Testing the Effects of Human Capital Stock and Accumulation on Economic Growth in Nigeria

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CHAPTER ONE
INTRODUCTION
1. Background of the Study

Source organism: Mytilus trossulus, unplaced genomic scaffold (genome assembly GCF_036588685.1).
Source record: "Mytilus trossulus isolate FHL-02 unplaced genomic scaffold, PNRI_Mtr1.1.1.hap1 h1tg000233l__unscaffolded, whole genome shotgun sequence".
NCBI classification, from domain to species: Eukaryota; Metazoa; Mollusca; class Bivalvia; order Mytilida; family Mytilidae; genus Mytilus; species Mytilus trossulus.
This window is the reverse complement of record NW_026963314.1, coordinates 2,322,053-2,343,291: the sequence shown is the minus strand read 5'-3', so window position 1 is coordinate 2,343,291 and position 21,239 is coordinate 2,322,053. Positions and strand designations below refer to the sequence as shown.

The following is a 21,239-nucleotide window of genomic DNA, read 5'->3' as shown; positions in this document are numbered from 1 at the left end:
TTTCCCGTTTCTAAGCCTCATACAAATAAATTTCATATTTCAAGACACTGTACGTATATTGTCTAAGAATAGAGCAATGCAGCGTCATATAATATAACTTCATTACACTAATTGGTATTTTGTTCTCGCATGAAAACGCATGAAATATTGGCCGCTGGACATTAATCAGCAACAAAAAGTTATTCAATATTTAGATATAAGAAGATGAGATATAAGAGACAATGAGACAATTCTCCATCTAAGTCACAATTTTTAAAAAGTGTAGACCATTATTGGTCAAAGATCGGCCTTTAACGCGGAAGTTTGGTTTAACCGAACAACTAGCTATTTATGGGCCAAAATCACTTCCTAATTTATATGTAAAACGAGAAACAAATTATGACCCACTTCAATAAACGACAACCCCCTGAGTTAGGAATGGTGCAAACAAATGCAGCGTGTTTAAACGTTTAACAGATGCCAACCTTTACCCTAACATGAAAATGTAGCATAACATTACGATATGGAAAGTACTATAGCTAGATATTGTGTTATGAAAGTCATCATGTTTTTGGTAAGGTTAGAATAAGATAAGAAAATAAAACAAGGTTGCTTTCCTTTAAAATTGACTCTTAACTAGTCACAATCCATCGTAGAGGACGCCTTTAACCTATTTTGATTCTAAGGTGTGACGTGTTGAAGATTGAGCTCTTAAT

Today’s world economies are ruled by knowledge economy, a kind of economy that offers more promise than the black gold economy. As the global economy shifts towards more knowledge based sectors, for example, the manufacture of ICT devices, pharmaceuticals, telecommunications and other ICT based sectors, R & D, skills and human capital development becomes a central issue for policy makers and practitioners engaged in economic development both at the national and regional level (OECD, 1996). The study of economic growth must start with the study of the people who produce it. They work with their own hands, design, build and operate the machines of production, and structure and run the institutions and markets that make growth possible. Julian Simon concluded that the size of the human population together with the technologies these people produce is the root cause of economic growth (Simon, 2000). He rightly argues that people are the carriers of knowledge, but then goes on to the more controversial assertion that since the discoveries of the past were produced by people, the rate of discoveries must have been influenced by human numbers In discussing the effect of human capital on economic growth, two approaches have been distinguished in the theoretical literature. The first strand of literature focuses on the stock of human capital as an explanation of cross-country growth differentials as suggested by Nelson and Phelps (1966). The second approach looks at human capital as an input factor in production function as in Lucas (1988) and points to the accumulation of human capital as the main factor driving growth differentials among countries. In recent years various attempts have been made by researchers to determine the effect of human capital on economic growth. Nelson and Phelps (1966) show that high level of human capital facilitates the adoption of new technologies. In contrast to this view, Lucas (1988) focuses on skill acquisition as an input in an aggregate production Romer (1990) assumes that both the stock as well as the growth of human capital generate ideas for new designs and goods which in turn drive endogenously physical capital investment and growth. Mankiw, Romer and Weil (1992) include physical capital and human capital investment rates (as ratio of GDP) as distinct arguments in an extended Solow mode. Most empirical analysis use education attainment as a proxy for human capital and investigate the relationship between the level of education or educational improvement and output growth at country level. However, it is believed in this research work that school enrolment rates or literacy rates misinterpret the role of labour force growth in the affirmative, thus this study will distinguish between stocks (initial level) and flows (subsequent growth) of human capital to capture with concise and precise brevity – the growth effects of human capital. This approach is believed, would provide better insight into the role of labour force growth in the economy, better than the school enrolment rates employed by earlier researchers. However, the growth in labour force, and growth rate of primary, secondary and tertiary education have been used separately in order to avoid the arbitrary weight in aggregation of human capital stock, and to identify the impact of different forms of human capital in the country. The main policy implications of this approach is that rather than concentrate on school enrolment rates as proxy for the supply of human, the stocks and flow of human capital would provide a better insight in making informed decision on the desired effects of human capital stocks and accumulation on economic growth in Nigeria. Nigeria’s overreaching objective since independence in 1960 has been to achieve stability, material prosperity, peace and social progress....
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